I’m fielding a lot of calls and emails right now from people scheduled to take the LSAT in October who are not seeing the kind of progress with their LSAT practice scores that they would like to be seeing. Here are three thoughts geared toward those individuals:
1. If you set a “goal” score, and you’re stressing over not hitting that score, then that’s not a reason to stress. See this post I wrote last year about why a “goal score” doesn’t work on the LSAT – this is an aptitude test and not a rote memorization test, so working longer or harder doesn’t necessarily translate into a higher LSAT score result.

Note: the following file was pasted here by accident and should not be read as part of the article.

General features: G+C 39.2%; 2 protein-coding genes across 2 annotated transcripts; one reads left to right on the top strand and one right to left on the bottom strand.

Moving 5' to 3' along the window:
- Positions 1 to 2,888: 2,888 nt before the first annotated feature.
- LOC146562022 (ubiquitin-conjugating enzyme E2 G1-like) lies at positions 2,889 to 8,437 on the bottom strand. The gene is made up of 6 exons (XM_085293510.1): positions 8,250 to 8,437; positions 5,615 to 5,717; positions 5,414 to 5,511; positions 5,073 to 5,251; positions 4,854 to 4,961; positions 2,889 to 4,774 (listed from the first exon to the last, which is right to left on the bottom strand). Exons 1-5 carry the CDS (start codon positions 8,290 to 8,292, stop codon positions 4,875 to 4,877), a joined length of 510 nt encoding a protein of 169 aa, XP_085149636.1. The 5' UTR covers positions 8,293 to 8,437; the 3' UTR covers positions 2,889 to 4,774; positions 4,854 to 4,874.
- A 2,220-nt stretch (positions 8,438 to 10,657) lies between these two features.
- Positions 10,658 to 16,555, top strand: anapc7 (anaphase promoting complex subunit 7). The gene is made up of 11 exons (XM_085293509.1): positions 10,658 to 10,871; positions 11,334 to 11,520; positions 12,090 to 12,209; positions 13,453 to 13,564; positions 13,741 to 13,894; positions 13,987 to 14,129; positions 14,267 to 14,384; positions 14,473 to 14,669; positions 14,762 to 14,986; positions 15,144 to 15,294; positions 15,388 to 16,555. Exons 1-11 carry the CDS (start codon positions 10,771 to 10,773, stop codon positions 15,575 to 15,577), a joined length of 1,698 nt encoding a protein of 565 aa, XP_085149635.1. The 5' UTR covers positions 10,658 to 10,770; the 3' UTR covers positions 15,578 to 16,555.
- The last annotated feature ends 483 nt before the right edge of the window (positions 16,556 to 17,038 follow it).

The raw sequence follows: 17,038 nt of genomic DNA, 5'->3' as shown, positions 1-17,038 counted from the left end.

2. A lot of you take a series of practice tests, only to panic when you get a lower score on one than you did on the previous one. No one sees a perfect upward trend on practice tests – relax! This is part of practicing. Don’t let this get you down.
3. If your month of September has been crazier than you anticipated (you’re back at school, starting a new job, helping with sorority rush, etc.) then consider waiting for the December LSAT. Yes, it means a disadvantage in terms of rolling admissions, but it’s always better to apply with a higher LSAT score than a lower one (unless we’re just talking a 1 or 2 point increase). So if you feel that waiting could raise your score significantly, then it’s a no-brainer.